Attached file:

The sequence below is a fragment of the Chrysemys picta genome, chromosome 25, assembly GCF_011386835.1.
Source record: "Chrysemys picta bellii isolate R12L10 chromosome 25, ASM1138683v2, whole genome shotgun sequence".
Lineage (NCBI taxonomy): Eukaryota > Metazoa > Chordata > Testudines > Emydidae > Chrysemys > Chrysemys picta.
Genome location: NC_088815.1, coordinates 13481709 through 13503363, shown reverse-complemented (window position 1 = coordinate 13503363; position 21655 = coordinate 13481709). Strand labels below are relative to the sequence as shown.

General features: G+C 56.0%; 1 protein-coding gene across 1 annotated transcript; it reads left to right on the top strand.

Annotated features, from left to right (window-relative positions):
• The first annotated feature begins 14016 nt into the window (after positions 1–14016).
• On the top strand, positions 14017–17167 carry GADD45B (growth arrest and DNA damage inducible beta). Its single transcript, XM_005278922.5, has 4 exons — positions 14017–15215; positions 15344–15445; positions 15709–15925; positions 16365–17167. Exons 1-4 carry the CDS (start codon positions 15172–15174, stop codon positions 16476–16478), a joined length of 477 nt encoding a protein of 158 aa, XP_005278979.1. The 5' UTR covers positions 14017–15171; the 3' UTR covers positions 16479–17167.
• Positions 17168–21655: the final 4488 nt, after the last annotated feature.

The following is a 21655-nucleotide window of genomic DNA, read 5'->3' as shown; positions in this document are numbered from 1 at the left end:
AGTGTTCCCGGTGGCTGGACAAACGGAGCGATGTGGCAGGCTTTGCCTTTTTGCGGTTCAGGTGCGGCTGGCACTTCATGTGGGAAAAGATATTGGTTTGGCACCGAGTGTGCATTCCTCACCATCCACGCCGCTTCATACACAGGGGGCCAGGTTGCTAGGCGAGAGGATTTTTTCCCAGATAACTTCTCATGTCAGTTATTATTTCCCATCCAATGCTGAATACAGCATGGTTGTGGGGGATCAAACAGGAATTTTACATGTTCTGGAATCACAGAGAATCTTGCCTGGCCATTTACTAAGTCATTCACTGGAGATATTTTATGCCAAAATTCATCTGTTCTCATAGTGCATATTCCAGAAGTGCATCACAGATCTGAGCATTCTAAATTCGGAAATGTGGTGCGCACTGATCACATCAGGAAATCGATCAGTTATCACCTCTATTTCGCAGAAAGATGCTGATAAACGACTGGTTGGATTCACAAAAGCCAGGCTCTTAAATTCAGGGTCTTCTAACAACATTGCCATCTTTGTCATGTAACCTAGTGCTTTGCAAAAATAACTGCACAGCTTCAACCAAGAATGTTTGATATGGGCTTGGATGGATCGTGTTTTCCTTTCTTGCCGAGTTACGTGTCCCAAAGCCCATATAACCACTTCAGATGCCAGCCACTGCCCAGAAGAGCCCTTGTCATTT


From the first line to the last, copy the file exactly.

The sequence below is a fragment of the Chrysemys picta genome, chromosome 25, assembly GCF_011386835.1.
Source record: "Chrysemys picta bellii isolate R12L10 chromosome 25, ASM1138683v2, whole genome shotgun sequence".
Lineage (NCBI taxonomy): Eukaryota > Metazoa > Chordata > Testudines > Emydidae > Chrysemys > Chrysemys picta.
Genome location: NC_088815.1, coordinates 13481709 through 13503363, shown reverse-complemented (window position 1 = coordinate 13503363; position 21655 = coordinate 13481709). Strand labels below are relative to the sequence as shown.

General features: G+C 56.0%; 1 protein-coding gene across 1 annotated transcript; it reads left to right on the top strand.

Annotated features, from left to right (window-relative positions):
• The first annotated feature begins 14016 nt into the window (after positions 1–14016).
• On the top strand, positions 14017–17167 carry GADD45B (growth arrest and DNA damage inducible beta). Its single transcript, XM_005278922.5, has 4 exons — positions 14017–15215; positions 15344–15445; positions 15709–15925; positions 16365–17167. Exons 1-4 carry the CDS (start codon positions 15172–15174, stop codon positions 16476–16478), a joined length of 477 nt encoding a protein of 158 aa, XP_005278979.1. The 5' UTR covers positions 14017–15171; the 3' UTR covers positions 16479–17167.
• Positions 17168–21655: the final 4488 nt, after the last annotated feature.

The following is a 21655-nucleotide window of genomic DNA, read 5'->3' as shown; positions in this document are numbered from 1 at the left end:
AGTGTTCCCGGTGGCTGGACAAACGGAGCGATGTGGCAGGCTTTGCCTTTTTGCGGTTCAGGTGCGGCTGGCACTTCATGTGGGAAAAGATATTGGTTTGGCACCGAGTGTGCATTCCTCACCATCCACGCCGCTTCATACACAGGGGGCCAGGTTGCTAGGCGAGAGGATTTTTTCCCAGATAACTTCTCATGTCAGTTATTATTTCCCATCCAATGCTGAATACAGCATGGTTGTGGGGGATCAAACAGGAATTTTACATGTTCTGGAATCACAGAGAATCTTGCCTGGCCATTTACTAAGTCATTCACTGGAGATATTTTATGCCAAAATTCATCTGTTCTCATAGTGCATATTCCAGAAGTGCATCACAGATCTGAGCATTCTAAATTCGGAAATGTGGTGCGCACTGATCACATCAGGAAATCGATCAGTTATCACCTCTATTTCGCAGAAAGATGCTGATAAACGACTGGTTGGATTCACAAAAGCCAGGCTCTTAAATTCAGGGTCTTCTAACAACATTGCCATCTTTGTCATGTAACCTAGTGCTTTGCAAAAATAACTGCACAGCTTCAACCAAGAATGTTTGATATGGGCTTGGATGGATCGTGTTTTCCTTTCTTGCCGAGTTACGTGTCCCAAAGCCCATATAACCACTTCAGATGCCAGCCACTGCCCAGAAGAGCCCTTGTCATTT